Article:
The Cutting Room // It’s Always the End of the World Somewhere

For those who don’t know (partly because I am particularly terrible at self promotion), I do an irregular column over at a site call The Beat about comic book retail. As you can probably guess, it is usually filled to the brim with finger-wagging at backwards looking comic shops and fans who would drag this industry backwards rather than forwards.

Whelp, I finally wrote a new column – this time about a lot of the big moves that DC Comics has been making lately – and it went over as well as you’d expect.

I’m not 100% sure, but this person was probably mad about lines like this:

There’s a toxic idea that the direct market is owed something for it’s place in history and… I don’t know. Maybe there is. Maybe I’m too new that I can’t see it. I didn’t work in those trenches. But from where I stand, the direct market is owed nothing. As a retailer, I would laugh in the face of Marvel if they told me I owed it to the X-Men to place more orders for their books because they once helped float comic shops. All ideas have their time. All delivery methods do as well.

It’s as though the business is constantly evolving or something. Wild!

Anyway. Instead of just cross-posting these and walking away, I’ll be tossing a few “extras” your way in these posts, in the form of ideas that were either cut for space, or didn’t quite fit the narrative I was going for. Which is to say, for every article I write, there’s anywhere from 500-5000 extra words I wrote and discarded, depending on the day.

Writing is fun, and I am tired. Let’s get to it.

  • Comics have the power to change your life: I wanted to hit this idea a lot harder. As a medium and a force for change, comics can do so much. In terms of this article, it crystallized how I looked at the outside world, and at comic book retail. Comics made me who I am today.
  • It’s always the end of the world: If you take a look at the history of the comics industry, you’ll find doom around every corner. Portents of the medium’s demise occur frequently, but they’re usually stymied by a shift in how comics get into the hands of readers. When I say “the direct market is doomed”, I don’t mean that the comics industry is doomed – I just mean the current system has been dying for a long time, and delivery system needs to change. Retailers equating the death of the direct market to the death of the industry as a whole seem to forget that they are not the industry, they are a delivery method.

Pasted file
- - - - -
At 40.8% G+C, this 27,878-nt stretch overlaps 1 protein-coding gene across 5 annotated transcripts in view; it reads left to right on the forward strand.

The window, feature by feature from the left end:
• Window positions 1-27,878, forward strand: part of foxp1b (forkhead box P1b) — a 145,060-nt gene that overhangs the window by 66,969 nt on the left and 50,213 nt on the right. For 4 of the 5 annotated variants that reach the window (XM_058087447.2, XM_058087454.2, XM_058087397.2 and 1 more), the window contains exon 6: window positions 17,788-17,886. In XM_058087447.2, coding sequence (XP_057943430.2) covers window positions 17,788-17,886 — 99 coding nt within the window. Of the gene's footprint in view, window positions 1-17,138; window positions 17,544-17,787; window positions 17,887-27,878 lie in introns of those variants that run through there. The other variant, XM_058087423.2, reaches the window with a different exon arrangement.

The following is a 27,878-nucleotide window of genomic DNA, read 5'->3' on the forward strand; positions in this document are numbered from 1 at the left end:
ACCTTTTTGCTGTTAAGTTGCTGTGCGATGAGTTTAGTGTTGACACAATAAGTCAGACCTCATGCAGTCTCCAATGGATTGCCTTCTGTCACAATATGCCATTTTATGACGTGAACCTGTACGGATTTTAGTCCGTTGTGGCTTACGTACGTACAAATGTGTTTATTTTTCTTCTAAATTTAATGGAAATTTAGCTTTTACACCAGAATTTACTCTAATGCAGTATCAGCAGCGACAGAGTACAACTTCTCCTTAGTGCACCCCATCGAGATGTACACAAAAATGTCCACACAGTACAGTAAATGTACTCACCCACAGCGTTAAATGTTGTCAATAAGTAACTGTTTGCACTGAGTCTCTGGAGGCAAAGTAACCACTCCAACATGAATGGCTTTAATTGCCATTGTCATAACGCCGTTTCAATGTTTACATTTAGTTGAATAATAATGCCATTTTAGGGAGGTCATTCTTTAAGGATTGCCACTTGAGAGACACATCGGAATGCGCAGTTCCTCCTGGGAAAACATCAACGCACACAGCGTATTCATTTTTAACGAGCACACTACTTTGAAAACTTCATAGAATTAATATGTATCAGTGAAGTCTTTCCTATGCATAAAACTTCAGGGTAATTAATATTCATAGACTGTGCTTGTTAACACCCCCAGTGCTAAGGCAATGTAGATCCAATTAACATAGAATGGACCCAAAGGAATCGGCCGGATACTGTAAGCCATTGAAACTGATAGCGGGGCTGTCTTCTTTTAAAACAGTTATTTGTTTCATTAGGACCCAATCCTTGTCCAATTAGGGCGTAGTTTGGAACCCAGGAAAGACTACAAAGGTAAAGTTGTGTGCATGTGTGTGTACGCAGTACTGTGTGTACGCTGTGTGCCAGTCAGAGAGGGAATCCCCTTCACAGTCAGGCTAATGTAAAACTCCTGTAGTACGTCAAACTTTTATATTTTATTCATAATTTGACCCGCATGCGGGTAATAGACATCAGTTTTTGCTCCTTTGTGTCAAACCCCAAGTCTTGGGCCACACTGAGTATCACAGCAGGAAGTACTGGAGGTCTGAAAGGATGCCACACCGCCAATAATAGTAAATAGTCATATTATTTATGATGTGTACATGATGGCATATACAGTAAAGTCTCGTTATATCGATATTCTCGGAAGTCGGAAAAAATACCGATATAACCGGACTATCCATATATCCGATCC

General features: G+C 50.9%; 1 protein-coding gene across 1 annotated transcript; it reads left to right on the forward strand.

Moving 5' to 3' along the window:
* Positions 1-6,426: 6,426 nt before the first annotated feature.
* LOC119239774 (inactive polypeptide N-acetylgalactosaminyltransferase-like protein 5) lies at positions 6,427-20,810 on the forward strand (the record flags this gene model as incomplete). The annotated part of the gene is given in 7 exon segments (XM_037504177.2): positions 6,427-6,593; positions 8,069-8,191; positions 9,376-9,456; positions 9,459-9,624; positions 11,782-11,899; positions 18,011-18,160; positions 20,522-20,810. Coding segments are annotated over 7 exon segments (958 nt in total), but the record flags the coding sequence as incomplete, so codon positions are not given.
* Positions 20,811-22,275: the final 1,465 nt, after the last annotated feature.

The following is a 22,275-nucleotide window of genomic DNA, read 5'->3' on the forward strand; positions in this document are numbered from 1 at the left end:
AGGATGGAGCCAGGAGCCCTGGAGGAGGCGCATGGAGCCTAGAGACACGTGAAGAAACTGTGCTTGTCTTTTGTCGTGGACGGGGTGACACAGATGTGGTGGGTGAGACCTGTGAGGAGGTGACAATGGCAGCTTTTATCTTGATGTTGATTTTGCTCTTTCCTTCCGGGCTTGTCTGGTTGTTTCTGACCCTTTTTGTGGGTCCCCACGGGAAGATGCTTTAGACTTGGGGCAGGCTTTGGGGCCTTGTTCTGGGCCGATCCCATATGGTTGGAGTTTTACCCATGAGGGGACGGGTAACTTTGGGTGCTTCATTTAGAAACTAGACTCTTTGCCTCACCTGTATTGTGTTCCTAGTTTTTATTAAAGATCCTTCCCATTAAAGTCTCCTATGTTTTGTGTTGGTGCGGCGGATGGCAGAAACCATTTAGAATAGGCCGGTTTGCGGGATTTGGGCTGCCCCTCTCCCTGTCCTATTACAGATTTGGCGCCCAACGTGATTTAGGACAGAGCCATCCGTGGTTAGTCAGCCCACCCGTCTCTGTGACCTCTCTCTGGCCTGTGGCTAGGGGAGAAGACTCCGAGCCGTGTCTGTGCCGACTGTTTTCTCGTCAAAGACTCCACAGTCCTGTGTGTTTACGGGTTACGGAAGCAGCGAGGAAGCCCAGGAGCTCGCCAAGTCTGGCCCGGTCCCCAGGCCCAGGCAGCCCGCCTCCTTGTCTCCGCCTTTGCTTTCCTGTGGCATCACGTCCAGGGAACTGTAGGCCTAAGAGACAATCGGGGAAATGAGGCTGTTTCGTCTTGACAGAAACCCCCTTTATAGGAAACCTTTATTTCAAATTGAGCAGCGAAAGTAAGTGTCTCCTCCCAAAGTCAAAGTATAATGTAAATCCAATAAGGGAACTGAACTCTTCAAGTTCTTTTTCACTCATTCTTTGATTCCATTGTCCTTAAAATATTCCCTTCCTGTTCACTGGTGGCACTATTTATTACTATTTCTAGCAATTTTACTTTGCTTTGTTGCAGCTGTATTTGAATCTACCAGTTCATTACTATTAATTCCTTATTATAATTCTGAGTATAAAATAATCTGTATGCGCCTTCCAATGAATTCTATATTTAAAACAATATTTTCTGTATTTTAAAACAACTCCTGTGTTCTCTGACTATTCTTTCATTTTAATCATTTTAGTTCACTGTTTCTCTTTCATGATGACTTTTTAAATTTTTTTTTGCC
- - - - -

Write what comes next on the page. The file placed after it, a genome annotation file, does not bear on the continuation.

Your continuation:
• It’s about respect – or so I’ve been told: I can not count the amount of times I’ve been told that I do not respect where this industry has been, because I want to build for it’s future. Asking for change doesn’t mean I’m discounting the importance of structures that once saved an industry – it just means I want you all to be around for the next phase, and digging your heels into the past is just going to leave you there.
  • Out for blood: What is really gross about the retailer reaction is the fact that if Catwoman had been murdered in the final pages, nobody would be complaining about a lack of a wedding. As it happens, Batman #50 ends with Selina making a conscious choice on her own volition. She is in charge of her destiny, and has agency. Let’s not pretend this outrage is about the story – it is about that cheap event money that retailers would have be just as fine earning with blood.

 

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